Friday, March 25, 2011

A new archaeological excavation in central Texas provides a trove of artifacts proving that humans lived in North America 15,500 years ago, driving a particularly solid nail into the coffin of the "Clovis-first" hypothesis. Details on Suite101, "Hunter-gatherers Roamed across North America 15,500 Years Ago."

REA for the institute

Thursday, March 17, 2011

How to Monitor US Radiation Exposure Yourself

As the plume of radioactive debris from the damaged Fukushima nuclear reactors approaches the U.S., there are resources besides official reports that will let ordinary citizens track radiation levels.

You'll find a map with nine or ten active monitoring sites across the U.S. here:
This site updates automatically every three minutes. Note that its readings are in counts per minute, or CPM.

I've been tracking the readings on this site from British Columbia, Washington, California and Arizona since March 14, 2011, before any radiation from Japan would have made it to the West Coast. As of noon on March 17, the readings from the four sites have averaged 23.6 counts per minute with a standard deviation of 1.76 counts per minute. The author of this site says that "it would be unusual for those levels to exceed 130 CPM," and sets this as the alert level. This should provide a baseline for readings on and after Friday March 18, when the plume is predicted to reach the U.S.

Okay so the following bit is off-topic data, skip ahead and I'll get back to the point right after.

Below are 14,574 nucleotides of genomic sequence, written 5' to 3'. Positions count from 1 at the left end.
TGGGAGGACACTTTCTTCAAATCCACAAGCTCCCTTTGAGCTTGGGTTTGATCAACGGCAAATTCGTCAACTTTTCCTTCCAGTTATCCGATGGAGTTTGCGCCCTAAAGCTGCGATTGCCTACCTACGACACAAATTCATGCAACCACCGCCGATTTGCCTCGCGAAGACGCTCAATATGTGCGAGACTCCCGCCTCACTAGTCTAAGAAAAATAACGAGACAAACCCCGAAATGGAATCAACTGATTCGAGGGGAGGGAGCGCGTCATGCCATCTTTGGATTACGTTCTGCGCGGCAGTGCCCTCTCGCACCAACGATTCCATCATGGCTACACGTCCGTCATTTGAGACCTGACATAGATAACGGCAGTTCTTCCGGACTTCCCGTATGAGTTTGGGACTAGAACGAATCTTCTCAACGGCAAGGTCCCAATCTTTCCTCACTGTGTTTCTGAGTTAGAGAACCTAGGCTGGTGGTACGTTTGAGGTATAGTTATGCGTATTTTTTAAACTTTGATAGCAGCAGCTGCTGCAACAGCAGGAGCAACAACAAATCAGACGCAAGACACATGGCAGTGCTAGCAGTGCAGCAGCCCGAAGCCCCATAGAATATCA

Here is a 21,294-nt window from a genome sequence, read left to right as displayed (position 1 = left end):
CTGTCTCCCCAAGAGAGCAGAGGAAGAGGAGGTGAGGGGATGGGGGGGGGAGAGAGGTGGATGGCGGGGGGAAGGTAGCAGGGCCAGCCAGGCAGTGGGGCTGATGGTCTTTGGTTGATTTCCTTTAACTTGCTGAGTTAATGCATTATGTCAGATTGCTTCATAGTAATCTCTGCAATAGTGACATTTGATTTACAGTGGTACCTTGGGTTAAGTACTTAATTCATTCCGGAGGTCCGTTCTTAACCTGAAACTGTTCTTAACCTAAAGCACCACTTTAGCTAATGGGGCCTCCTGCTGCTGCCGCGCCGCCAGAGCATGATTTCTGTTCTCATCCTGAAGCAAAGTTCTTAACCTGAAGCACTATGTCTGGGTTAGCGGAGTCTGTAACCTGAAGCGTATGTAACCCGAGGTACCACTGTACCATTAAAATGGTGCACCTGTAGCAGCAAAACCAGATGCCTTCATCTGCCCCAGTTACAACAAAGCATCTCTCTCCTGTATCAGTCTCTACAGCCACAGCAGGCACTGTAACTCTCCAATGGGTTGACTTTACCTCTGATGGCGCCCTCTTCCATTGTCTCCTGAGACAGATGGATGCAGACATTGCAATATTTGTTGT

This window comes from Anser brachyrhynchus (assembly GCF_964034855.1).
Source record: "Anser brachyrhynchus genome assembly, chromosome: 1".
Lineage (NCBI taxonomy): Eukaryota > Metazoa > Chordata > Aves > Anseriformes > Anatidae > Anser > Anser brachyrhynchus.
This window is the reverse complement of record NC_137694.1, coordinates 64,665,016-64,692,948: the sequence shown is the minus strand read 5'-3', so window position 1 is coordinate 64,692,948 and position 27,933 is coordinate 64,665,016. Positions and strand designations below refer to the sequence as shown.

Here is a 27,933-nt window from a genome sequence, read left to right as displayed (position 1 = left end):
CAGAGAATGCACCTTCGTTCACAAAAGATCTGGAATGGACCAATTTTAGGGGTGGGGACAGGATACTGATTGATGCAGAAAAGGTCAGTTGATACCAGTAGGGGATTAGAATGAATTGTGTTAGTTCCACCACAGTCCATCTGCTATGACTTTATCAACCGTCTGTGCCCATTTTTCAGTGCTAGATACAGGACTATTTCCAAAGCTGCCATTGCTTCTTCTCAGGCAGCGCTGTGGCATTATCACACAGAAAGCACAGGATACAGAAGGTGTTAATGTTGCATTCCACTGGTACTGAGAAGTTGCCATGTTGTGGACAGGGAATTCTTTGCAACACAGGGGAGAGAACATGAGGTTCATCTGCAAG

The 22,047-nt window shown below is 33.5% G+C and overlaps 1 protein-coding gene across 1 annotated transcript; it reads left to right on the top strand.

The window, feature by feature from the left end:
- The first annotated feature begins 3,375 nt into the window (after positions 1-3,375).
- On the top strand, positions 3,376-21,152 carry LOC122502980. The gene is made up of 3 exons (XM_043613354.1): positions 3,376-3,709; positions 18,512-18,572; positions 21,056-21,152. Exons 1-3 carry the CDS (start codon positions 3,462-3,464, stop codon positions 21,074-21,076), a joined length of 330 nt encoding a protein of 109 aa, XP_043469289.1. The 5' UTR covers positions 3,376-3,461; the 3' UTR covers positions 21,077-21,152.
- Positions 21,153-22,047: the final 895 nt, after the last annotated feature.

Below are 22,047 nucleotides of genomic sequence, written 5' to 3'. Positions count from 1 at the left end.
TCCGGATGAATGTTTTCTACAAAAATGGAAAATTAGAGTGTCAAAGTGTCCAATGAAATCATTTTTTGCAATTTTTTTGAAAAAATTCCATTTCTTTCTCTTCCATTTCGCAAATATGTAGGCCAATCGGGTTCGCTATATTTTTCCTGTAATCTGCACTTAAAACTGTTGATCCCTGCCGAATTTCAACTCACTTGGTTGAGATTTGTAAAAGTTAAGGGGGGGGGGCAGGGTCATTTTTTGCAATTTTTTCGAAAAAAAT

I've located another site with fifteen active monitors here:
This site updates every fifteen minutes. Please note that its readings are in micro Roentgens per hour, and so differ from those of the first network. A note on this network's webpage says that typical readings across the U.S. range from 5 to 28 micro Roentgens per hour, with a standard deviation of around four.

Both networks take pains to point out that readings from a given monitor can vary widely over time, due to the random nature of radioactivity.

I, for one, feel a bit more comfortable knowing that I have two independent sources of information apart from whatever reports government agencies chose to release.

Robert Adler
for the institute

Monday, March 14, 2011

Denial runs deep

Zerospinzone co-founder Les Adler has published an essay on denial on the blog of the Whitman Institute that is well worth reading. He provides a historical and linguistic analysis of the powerful river of climate change denial that is being fomented and exploited by special interests, most notably the fossil fuel industry. His conclusion is that the presentation of facts and reasoned arguments will not be sufficient but that instead, ". . . attention also must be paid to the slow and careful psychological work of bringing unconscious fears and feelings to consciousness in order to promote creative change."